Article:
As a B2B, you definitely want to be getting your name out there via social ads. Even if you’re still skeptical of the ROI on social media for B2Bs, you’re losing traction that you don’t advertise on social while you’re competitors are getting the leg up.

5. Supplement your Social Following with a Healthy Dose of Email

As you build your following on social, it’s a good idea to support engagement and activity with some good ole’ fashioned email. Some marketers believe that email is dying out, but this isn’t so.

In actuality, 79% of B2B marketers credit email as the most effective distribution channel for demand lead generation efforts. (Content Marketing Institute, 2018).

So B2B marketers should really be supplementing their social strategy with email. This can be accomplished a few different ways:

  • Incentivizing your email recipients to join your social channels by offering promotions only available on social
  • Sending monthly newsletters of your best blog content
  • Directing them to your social channels by promoting contests or giveaways

Your email recipients need to know what’s in it for them for following you on social, so make sure you make that information clear in your email marketing.

6. Retarget on Social

Your followers may fit your buyer persona to a tee, but just may not be ready to buy yet. Retargeting your followers on social media can help convert them into paying customers— or at the very least get you at the top of mind.

By placing a retargeting code on your blog and landing pages directed from your social media, you can keep out in front of everyone who’s interested in your content.

It also can be helpful to retarget in the form of social ads. Maybe a potential buyer of yours got close to the sale but didn’t complete it. You can put specific ads out in front of this buyer to keep that purchase in his mind. Facebook is especially good at this.

Conclusion

Social media marketing is not just for B2Cs– it’s time to leave that mindset behind. Social can and does work for B2Bs if done correctly and creatively. Be sure to wisely choose the social networks you use (always prioritize LinkedIn), focus on building trust and relationships through engagement, and turn out worthwhile content. Social ads and retargeting efforts are always a good idea, and supplementing your social with email marketing is an assured way to grow your following.

Need help with managing your social media? Contact CommCore Marketing to get started!

Do I Have to Use Social Media for Marketing?


If you’re asking this question, chances are you might think social media is just a passing trend or a buzzword used to please young people. You might think the benefits of social media are debatable and not worth your time or resources.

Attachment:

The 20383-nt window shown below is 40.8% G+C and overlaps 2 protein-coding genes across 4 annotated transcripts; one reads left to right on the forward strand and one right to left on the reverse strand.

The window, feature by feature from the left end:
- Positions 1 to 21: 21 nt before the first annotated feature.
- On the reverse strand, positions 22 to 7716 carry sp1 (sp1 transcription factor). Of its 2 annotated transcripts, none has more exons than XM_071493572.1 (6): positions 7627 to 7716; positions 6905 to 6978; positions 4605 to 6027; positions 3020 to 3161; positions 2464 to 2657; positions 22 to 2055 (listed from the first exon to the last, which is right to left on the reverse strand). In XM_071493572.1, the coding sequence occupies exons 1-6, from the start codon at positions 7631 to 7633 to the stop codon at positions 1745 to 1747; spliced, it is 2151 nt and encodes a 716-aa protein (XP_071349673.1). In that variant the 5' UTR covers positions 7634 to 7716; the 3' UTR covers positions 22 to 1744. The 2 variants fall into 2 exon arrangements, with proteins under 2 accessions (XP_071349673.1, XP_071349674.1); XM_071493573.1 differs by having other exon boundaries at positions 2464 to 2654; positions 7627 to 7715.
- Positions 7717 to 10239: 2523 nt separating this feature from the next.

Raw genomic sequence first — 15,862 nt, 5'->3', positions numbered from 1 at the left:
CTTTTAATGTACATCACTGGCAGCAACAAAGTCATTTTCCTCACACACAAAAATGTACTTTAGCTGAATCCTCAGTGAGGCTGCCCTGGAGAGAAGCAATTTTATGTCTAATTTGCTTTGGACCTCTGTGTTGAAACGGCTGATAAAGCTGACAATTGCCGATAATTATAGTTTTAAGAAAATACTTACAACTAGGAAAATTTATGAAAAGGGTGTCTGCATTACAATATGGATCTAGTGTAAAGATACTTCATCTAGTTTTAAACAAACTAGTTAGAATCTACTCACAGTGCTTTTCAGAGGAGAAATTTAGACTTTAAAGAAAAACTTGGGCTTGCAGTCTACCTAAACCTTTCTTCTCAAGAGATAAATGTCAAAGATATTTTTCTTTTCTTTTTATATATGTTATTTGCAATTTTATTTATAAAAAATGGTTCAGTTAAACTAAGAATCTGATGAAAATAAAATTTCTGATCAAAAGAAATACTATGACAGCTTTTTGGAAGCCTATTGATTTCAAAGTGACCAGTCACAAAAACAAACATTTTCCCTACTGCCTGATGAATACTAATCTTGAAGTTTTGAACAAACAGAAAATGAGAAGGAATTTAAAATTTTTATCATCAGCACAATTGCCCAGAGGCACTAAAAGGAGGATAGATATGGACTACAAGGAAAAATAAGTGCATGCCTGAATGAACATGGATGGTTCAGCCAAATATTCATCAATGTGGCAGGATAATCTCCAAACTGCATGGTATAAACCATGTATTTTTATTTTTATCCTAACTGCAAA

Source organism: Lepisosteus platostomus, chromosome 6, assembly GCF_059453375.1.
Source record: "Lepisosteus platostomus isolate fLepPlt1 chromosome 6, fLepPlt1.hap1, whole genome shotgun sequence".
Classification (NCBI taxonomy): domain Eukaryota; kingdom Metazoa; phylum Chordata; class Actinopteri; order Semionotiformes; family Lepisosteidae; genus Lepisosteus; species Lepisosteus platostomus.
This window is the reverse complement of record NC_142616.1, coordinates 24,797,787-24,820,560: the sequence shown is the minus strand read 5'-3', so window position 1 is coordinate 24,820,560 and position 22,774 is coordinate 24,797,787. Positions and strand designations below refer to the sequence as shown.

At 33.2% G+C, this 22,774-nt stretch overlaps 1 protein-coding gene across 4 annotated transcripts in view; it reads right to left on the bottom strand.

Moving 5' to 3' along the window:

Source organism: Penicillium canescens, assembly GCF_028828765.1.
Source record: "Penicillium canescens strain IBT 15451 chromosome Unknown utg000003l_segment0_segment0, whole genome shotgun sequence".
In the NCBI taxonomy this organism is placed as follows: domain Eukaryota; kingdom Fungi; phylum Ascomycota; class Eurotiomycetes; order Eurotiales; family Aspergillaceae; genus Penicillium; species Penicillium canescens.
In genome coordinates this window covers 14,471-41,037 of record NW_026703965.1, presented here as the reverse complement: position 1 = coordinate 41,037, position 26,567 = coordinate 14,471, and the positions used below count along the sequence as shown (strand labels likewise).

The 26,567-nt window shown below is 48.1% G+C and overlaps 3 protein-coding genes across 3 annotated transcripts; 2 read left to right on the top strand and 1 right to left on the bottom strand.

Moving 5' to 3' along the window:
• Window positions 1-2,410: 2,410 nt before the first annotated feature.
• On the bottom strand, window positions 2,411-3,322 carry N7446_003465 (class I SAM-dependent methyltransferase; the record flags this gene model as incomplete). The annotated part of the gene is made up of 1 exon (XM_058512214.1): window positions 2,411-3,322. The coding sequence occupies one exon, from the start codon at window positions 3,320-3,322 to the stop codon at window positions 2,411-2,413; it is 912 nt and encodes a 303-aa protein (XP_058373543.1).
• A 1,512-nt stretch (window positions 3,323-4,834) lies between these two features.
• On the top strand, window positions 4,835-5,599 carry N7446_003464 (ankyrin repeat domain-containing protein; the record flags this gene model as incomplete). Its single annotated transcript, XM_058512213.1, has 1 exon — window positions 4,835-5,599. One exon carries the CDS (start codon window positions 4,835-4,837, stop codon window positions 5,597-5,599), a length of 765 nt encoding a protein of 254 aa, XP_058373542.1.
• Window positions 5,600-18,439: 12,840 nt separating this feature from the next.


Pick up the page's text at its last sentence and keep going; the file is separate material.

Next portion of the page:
Allow us to explain why social media is really a must.

In 2018, a whopping 97% of marketers were participating in social media. (Lyfe Marketing, 2018). 3.2 billion people use social media worldwide (Awario, 2018) – that’s almost half of the world’s population!

This is without a doubt a significant statistic, and to dismiss it as a passing trend is far too hasty – and quite honestly foolish.

Here are several reasons why you should absolutely be involved in social media:

Pull Marketing

Social media is all about pull marketing. Pull marketing is designed to attract customers by offering relevant and valuable content to the target audience in optimal positioning.

This, as opposed to push marketing which pushes the marketing out in front of anyone, is a far more strategic, considerate, and meaningful way to market. In other words, pull marketing is more impactful because the customer finds and chooses you based on the value you provide.

Social media allows users to choose what they see. This offers a huge opportunity to marketers, and this is why it’s become so integral to business – with the right positioning your marketing efforts via social media will work wonders.

Improved SEO

Search engines are the most iconic of pull marketing tools. Chances are you’re already aware that you want to have a good ranking on search engines in order to get more web traffic.

It’s also true that if you have more presence on social media, your search engine rankings will be improved. Google knows that strong brands use social media and will reflect this in its rankings. It validates your brand as legitimate and trustworthy.

If you’re putting effort into ranking well on search engines, it’s really hurting you if you don’t have an active presence on social media.

Increased Conversion Rates

Social media has proven to give business higher conversion rates. Businesses on social media are almost humanized because of the way they are able to interact with people. It’s truly a place

where brands can act like people and it feels more like person-to-person contact than person-to-business.

In fact, social media has a 100% higher lead-to-close rate than outbound marketing (HubSpot, 2017).

Having a higher number of social media followers tends to prove your social worth— people see your brand as more credible and trustworthy and therefore are more motivated to do business with you.